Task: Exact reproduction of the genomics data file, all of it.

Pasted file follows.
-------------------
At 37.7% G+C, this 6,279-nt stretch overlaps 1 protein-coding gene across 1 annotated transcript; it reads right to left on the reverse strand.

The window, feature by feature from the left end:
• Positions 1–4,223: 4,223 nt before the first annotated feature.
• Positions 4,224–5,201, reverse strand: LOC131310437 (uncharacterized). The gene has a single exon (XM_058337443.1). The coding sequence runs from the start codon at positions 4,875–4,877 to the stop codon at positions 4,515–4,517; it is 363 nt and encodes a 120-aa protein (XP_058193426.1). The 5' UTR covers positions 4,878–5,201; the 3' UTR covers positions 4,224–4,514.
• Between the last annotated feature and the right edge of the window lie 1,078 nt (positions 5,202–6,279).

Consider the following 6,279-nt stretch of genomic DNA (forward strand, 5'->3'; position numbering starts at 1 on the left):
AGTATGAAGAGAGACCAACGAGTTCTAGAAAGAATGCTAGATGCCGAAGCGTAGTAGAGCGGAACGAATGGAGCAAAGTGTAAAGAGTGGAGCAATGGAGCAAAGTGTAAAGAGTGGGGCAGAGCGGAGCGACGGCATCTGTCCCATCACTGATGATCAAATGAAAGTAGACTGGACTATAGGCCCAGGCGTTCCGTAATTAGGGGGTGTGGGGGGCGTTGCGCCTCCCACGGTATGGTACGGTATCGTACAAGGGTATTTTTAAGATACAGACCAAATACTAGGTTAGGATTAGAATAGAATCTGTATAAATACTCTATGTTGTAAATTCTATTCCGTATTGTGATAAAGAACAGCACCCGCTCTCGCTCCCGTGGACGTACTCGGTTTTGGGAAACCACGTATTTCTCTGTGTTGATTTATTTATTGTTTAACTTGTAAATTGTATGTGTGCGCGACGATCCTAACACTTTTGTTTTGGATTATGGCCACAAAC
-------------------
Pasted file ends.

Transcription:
At 37.7% G+C, this 6,279-nt stretch overlaps 1 protein-coding gene across 1 annotated transcript; it reads right to left on the reverse strand.

The window, feature by feature from the left end:
• Positions 1–4,223: 4,223 nt before the first annotated feature.
• Positions 4,224–5,201, reverse strand: LOC131310437 (uncharacterized). The gene has a single exon (XM_058337443.1). The coding sequence runs from the start codon at positions 4,875–4,877 to the stop codon at positions 4,515–4,517; it is 363 nt and encodes a 120-aa protein (XP_058193426.1). The 5' UTR covers positions 4,878–5,201; the 3' UTR covers positions 4,224–4,514.
• Between the last annotated feature and the right edge of the window lie 1,078 nt (positions 5,202–6,279).

Consider the following 6,279-nt stretch of genomic DNA (forward strand, 5'->3'; position numbering starts at 1 on the left):
AGTATGAAGAGAGACCAACGAGTTCTAGAAAGAATGCTAGATGCCGAAGCGTAGTAGAGCGGAACGAATGGAGCAAAGTGTAAAGAGTGGAGCAATGGAGCAAAGTGTAAAGAGTGGGGCAGAGCGGAGCGACGGCATCTGTCCCATCACTGATGATCAAATGAAAGTAGACTGGACTATAGGCCCAGGCGTTCCGTAATTAGGGGGTGTGGGGGGCGTTGCGCCTCCCACGGTATGGTACGGTATCGTACAAGGGTATTTTTAAGATACAGACCAAATACTAGGTTAGGATTAGAATAGAATCTGTATAAATACTCTATGTTGTAAATTCTATTCCGTATTGTGATAAAGAACAGCACCCGCTCTCGCTCCCGTGGACGTACTCGGTTTTGGGAAACCACGTATTTCTCTGTGTTGATTTATTTATTGTTTAACTTGTAAATTGTATGTGTGCGCGACGATCCTAACACTTTTGTTTTGGATTATGGCCACAAAC